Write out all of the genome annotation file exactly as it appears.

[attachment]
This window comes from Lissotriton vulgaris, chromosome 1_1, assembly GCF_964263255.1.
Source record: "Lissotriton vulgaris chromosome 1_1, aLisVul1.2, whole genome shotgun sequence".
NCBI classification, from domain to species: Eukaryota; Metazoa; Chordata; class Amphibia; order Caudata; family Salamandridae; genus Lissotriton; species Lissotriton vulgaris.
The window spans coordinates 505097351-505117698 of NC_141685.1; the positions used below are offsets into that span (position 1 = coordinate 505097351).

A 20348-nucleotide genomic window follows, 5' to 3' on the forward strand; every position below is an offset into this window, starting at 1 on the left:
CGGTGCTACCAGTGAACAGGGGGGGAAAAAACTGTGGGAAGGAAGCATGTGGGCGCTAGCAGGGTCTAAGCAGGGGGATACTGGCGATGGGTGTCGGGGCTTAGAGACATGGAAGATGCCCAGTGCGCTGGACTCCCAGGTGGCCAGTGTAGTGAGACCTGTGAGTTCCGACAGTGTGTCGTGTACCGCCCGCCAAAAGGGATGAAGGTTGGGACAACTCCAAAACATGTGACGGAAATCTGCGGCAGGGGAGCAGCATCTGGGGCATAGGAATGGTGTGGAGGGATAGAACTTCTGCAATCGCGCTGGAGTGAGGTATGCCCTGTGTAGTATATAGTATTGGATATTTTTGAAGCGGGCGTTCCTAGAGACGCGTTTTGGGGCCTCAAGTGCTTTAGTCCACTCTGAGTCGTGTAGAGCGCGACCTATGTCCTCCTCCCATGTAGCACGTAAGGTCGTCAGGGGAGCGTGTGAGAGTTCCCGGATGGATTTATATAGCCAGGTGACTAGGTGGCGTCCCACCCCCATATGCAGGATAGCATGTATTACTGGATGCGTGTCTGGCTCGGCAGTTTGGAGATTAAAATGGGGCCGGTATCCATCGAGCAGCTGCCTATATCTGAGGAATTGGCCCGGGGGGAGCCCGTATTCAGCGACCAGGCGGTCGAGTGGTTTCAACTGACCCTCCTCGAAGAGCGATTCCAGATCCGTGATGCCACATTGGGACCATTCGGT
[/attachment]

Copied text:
This window comes from Lissotriton vulgaris, chromosome 1_1, assembly GCF_964263255.1.
Source record: "Lissotriton vulgaris chromosome 1_1, aLisVul1.2, whole genome shotgun sequence".
NCBI classification, from domain to species: Eukaryota; Metazoa; Chordata; class Amphibia; order Caudata; family Salamandridae; genus Lissotriton; species Lissotriton vulgaris.
The window spans coordinates 505097351-505117698 of NC_141685.1; the positions used below are offsets into that span (position 1 = coordinate 505097351).

A 20348-nucleotide genomic window follows, 5' to 3' on the forward strand; every position below is an offset into this window, starting at 1 on the left:
CGGTGCTACCAGTGAACAGGGGGGGAAAAAACTGTGGGAAGGAAGCATGTGGGCGCTAGCAGGGTCTAAGCAGGGGGATACTGGCGATGGGTGTCGGGGCTTAGAGACATGGAAGATGCCCAGTGCGCTGGACTCCCAGGTGGCCAGTGTAGTGAGACCTGTGAGTTCCGACAGTGTGTCGTGTACCGCCCGCCAAAAGGGATGAAGGTTGGGACAACTCCAAAACATGTGACGGAAATCTGCGGCAGGGGAGCAGCATCTGGGGCATAGGAATGGTGTGGAGGGATAGAACTTCTGCAATCGCGCTGGAGTGAGGTATGCCCTGTGTAGTATATAGTATTGGATATTTTTGAAGCGGGCGTTCCTAGAGACGCGTTTTGGGGCCTCAAGTGCTTTAGTCCACTCTGAGTCGTGTAGAGCGCGACCTATGTCCTCCTCCCATGTAGCACGTAAGGTCGTCAGGGGAGCGTGTGAGAGTTCCCGGATGGATTTATATAGCCAGGTGACTAGGTGGCGTCCCACCCCCATATGCAGGATAGCATGTATTACTGGATGCGTGTCTGGCTCGGCAGTTTGGAGATTAAAATGGGGCCGGTATCCATCGAGCAGCTGCCTATATCTGAGGAATTGGCCCGGGGGGAGCCCGTATTCAGCGACCAGGCGGTCGAGTGGTTTCAACTGACCCTCCTCGAAGAGCGATTCCAGATCCGTGATGCCACATTGGGACCATTCGGT